Duration: 4 1/2 hours
Tour Code: ylt-001
Experience the privileged life of royalty during this special visit to the magnificent palaces of Imperial Yalta.
Depart the pier for the drive to Massandra to see the charming Loire-style Massandra Palace, the summer home of Russian Imperial families. Upon arrival at the main gate, you will disembark and join the shuttle vans to the palace. Enjoy wonderful photo opportunities of the original exterior and interior architecture of the Romanov family home, along with the marvelous surrounding woods and fresh air. Construction of the Massandra Palace began in 1881 by Count M. Vorontsov, continued by the Tsar Alexander III and completed by Nicholas II.
Next, you will continue on to Livadia Palace, the summer residence of the last Russian Tsar, Nicholas II, and site of the Crimean Conference in 1945. Built in 1911 for the imperial family, this Italian Renaissance-styled white palace is one of the most remarkable attractions on the Southern Coast of Crimea. During your visit, you will see the Great White Hall, where the fate of post-war Europe was decided in 1945. Feel the atmosphere of the rooms where the Tsar's family lived, and learn the details of everyday life of Russian aristocracy of the early 20th century. Today, the Palace hosts political summits and presidents from all over the world. Your tour concludes in the Italian courtyard of the Palace, where you will enjoy Russian tea and pie, and a lively folklore performance. Before you leave, visit the souvenir shops in the Palace for local souvenirs and craft works.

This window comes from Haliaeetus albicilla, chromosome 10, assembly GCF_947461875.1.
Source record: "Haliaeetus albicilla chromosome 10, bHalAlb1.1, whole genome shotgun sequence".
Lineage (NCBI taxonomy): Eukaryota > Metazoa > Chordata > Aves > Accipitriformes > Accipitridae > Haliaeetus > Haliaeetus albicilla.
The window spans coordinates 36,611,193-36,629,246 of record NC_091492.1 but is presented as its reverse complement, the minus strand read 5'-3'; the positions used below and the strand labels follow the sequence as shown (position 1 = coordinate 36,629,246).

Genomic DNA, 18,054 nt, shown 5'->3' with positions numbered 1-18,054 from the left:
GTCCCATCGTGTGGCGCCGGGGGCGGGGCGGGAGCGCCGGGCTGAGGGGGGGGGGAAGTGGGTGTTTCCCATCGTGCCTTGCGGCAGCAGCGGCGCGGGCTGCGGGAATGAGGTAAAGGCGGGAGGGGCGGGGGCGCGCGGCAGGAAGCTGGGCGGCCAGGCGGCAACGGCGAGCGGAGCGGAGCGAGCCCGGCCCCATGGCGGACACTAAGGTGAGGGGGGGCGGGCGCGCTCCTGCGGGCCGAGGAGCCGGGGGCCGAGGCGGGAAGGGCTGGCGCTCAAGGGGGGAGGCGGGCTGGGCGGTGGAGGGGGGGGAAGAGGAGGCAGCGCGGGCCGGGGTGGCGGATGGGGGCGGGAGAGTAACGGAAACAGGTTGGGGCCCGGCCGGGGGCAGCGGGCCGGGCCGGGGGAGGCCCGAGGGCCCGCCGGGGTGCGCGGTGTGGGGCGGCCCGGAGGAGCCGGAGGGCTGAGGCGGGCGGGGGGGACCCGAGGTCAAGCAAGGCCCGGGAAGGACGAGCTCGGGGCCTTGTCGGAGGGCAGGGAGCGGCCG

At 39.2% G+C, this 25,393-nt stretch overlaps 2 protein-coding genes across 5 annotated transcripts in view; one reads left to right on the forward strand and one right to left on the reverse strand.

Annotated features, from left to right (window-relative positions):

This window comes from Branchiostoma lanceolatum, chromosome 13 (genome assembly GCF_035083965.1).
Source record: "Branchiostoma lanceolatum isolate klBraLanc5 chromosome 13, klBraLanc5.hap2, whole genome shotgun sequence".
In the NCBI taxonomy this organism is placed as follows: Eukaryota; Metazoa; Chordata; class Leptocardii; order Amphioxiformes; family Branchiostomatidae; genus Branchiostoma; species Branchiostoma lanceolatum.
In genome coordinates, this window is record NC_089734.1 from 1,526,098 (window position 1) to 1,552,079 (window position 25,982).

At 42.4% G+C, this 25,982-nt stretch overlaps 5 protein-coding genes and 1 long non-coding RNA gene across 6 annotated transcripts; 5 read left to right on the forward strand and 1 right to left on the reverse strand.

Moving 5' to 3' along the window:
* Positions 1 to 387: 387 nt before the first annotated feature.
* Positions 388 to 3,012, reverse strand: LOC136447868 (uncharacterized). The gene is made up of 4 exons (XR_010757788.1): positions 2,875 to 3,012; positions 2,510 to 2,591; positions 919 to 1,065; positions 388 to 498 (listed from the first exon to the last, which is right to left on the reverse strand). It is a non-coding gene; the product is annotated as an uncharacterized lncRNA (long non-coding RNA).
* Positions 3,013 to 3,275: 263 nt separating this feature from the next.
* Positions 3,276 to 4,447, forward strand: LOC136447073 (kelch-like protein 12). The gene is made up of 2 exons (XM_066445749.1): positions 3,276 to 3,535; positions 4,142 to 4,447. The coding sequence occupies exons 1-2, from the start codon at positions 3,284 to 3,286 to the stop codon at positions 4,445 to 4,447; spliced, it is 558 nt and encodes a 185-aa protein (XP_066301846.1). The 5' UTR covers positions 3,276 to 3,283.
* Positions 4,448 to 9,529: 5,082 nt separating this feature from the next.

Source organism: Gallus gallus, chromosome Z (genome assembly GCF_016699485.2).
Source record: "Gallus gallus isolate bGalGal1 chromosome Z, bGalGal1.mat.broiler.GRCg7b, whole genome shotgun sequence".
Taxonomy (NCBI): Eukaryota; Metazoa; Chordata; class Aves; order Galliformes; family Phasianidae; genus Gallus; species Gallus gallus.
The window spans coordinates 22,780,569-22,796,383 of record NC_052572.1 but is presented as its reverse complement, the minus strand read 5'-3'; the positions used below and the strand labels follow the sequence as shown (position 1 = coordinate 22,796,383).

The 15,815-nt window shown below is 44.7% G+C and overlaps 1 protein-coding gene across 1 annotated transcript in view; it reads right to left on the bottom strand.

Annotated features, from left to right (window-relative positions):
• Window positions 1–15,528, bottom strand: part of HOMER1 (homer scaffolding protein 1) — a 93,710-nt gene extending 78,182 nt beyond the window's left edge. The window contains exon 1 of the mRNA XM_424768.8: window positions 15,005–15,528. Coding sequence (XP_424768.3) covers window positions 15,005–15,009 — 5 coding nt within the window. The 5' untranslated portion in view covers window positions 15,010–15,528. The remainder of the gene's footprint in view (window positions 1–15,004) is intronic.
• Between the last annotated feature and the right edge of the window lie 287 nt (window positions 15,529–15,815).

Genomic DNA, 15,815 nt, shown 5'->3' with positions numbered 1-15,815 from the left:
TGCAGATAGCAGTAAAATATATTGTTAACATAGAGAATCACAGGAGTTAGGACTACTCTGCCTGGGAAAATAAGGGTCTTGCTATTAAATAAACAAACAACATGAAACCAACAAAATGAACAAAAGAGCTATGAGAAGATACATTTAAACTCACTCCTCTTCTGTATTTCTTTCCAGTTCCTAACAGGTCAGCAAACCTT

Please note: Guests are encouraged to wear comfortable walking shoes for this tour which involves 45 minutes of walking, and approximately 30 steps to climb up and 30 steps down at Massandra Palace. There is an additional 1 hour and 20 minutes of walking, and 40 steps to climb and 40 steps down at Livadia Palace. This tour is not recommended for guests with limited mobility or for guests who utilize a wheelchair. Please keep in mind that guides, though knowledgeable and the best available, are not as skilled as those found in the larger tourist centers of the Mediterranean, or other parts of Europe.